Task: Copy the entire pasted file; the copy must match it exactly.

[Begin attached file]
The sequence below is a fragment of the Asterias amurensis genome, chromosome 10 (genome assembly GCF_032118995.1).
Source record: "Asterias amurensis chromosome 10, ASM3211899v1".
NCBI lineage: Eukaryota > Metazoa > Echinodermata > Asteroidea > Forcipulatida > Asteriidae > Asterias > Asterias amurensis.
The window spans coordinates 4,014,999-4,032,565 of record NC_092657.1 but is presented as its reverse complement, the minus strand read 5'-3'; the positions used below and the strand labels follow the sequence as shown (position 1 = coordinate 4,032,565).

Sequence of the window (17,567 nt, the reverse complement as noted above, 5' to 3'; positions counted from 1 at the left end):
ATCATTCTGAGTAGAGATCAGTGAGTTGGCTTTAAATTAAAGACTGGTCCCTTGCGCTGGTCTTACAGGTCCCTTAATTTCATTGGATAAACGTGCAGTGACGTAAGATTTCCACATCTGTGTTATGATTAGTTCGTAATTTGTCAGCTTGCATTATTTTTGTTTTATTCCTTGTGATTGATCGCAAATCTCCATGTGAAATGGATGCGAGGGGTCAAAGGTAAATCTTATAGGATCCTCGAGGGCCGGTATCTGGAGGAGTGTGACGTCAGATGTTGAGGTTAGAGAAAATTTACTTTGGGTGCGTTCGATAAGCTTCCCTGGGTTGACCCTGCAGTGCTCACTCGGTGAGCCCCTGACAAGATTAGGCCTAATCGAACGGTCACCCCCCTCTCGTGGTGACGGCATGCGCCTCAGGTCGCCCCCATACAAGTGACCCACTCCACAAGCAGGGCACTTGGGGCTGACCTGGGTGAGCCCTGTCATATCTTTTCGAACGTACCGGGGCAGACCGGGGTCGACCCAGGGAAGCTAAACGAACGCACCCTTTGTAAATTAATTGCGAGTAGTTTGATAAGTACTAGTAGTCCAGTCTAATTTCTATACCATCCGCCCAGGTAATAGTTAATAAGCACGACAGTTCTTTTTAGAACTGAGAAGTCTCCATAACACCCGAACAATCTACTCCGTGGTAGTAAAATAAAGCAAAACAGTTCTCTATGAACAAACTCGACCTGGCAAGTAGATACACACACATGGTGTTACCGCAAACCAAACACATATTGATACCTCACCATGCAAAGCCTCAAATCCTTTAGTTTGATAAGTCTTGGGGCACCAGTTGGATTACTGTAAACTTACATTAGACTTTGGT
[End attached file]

The sequence below is a fragment of the Asterias amurensis genome, chromosome 10 (genome assembly GCF_032118995.1).
Source record: "Asterias amurensis chromosome 10, ASM3211899v1".
NCBI lineage: Eukaryota > Metazoa > Echinodermata > Asteroidea > Forcipulatida > Asteriidae > Asterias > Asterias amurensis.
The window spans coordinates 4,014,999-4,032,565 of record NC_092657.1 but is presented as its reverse complement, the minus strand read 5'-3'; the positions used below and the strand labels follow the sequence as shown (position 1 = coordinate 4,032,565).

Sequence of the window (17,567 nt, the reverse complement as noted above, 5' to 3'; positions counted from 1 at the left end):
ATCATTCTGAGTAGAGATCAGTGAGTTGGCTTTAAATTAAAGACTGGTCCCTTGCGCTGGTCTTACAGGTCCCTTAATTTCATTGGATAAACGTGCAGTGACGTAAGATTTCCACATCTGTGTTATGATTAGTTCGTAATTTGTCAGCTTGCATTATTTTTGTTTTATTCCTTGTGATTGATCGCAAATCTCCATGTGAAATGGATGCGAGGGGTCAAAGGTAAATCTTATAGGATCCTCGAGGGCCGGTATCTGGAGGAGTGTGACGTCAGATGTTGAGGTTAGAGAAAATTTACTTTGGGTGCGTTCGATAAGCTTCCCTGGGTTGACCCTGCAGTGCTCACTCGGTGAGCCCCTGACAAGATTAGGCCTAATCGAACGGTCACCCCCCTCTCGTGGTGACGGCATGCGCCTCAGGTCGCCCCCATACAAGTGACCCACTCCACAAGCAGGGCACTTGGGGCTGACCTGGGTGAGCCCTGTCATATCTTTTCGAACGTACCGGGGCAGACCGGGGTCGACCCAGGGAAGCTAAACGAACGCACCCTTTGTAAATTAATTGCGAGTAGTTTGATAAGTACTAGTAGTCCAGTCTAATTTCTATACCATCCGCCCAGGTAATAGTTAATAAGCACGACAGTTCTTTTTAGAACTGAGAAGTCTCCATAACACCCGAACAATCTACTCCGTGGTAGTAAAATAAAGCAAAACAGTTCTCTATGAACAAACTCGACCTGGCAAGTAGATACACACACATGGTGTTACCGCAAACCAAACACATATTGATACCTCACCATGCAAAGCCTCAAATCCTTTAGTTTGATAAGTCTTGGGGCACCAGTTGGATTACTGTAAACTTACATTAGACTTTGGT